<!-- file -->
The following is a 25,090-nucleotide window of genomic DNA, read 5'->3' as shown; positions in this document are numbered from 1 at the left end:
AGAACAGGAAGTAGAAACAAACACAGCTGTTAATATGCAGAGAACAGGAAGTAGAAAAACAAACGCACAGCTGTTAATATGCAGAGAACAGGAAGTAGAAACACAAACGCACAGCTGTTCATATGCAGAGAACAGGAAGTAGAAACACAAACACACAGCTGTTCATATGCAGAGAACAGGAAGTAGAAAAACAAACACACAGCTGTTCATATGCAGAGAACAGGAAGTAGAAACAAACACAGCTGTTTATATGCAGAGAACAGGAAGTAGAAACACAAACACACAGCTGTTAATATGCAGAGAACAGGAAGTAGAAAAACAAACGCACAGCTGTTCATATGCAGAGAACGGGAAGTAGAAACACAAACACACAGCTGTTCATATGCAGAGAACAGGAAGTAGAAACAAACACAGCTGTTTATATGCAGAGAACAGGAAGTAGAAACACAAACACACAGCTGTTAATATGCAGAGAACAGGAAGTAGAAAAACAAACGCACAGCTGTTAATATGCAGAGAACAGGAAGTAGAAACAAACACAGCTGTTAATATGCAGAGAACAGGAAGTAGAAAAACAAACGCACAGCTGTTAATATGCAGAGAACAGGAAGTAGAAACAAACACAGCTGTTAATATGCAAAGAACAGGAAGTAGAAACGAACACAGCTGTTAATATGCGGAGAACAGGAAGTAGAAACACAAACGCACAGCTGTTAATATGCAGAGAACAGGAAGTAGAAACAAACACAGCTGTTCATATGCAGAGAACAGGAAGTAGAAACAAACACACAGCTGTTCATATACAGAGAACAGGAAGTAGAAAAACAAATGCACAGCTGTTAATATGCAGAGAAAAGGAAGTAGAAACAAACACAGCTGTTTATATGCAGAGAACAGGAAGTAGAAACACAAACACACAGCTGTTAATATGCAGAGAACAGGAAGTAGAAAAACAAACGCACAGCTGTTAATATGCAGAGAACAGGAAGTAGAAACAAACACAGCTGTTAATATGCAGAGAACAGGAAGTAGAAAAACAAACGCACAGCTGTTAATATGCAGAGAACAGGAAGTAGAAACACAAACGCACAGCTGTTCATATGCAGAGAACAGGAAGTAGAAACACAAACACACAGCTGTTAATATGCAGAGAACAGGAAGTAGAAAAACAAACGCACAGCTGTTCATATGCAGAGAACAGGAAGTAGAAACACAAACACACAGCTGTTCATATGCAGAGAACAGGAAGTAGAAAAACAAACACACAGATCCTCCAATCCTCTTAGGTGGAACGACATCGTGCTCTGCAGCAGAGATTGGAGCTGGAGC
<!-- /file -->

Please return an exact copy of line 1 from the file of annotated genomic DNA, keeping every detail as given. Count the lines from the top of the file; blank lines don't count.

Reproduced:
The following is a 25,090-nucleotide window of genomic DNA, read 5'->3' as shown; positions in this document are numbered from 1 at the left end: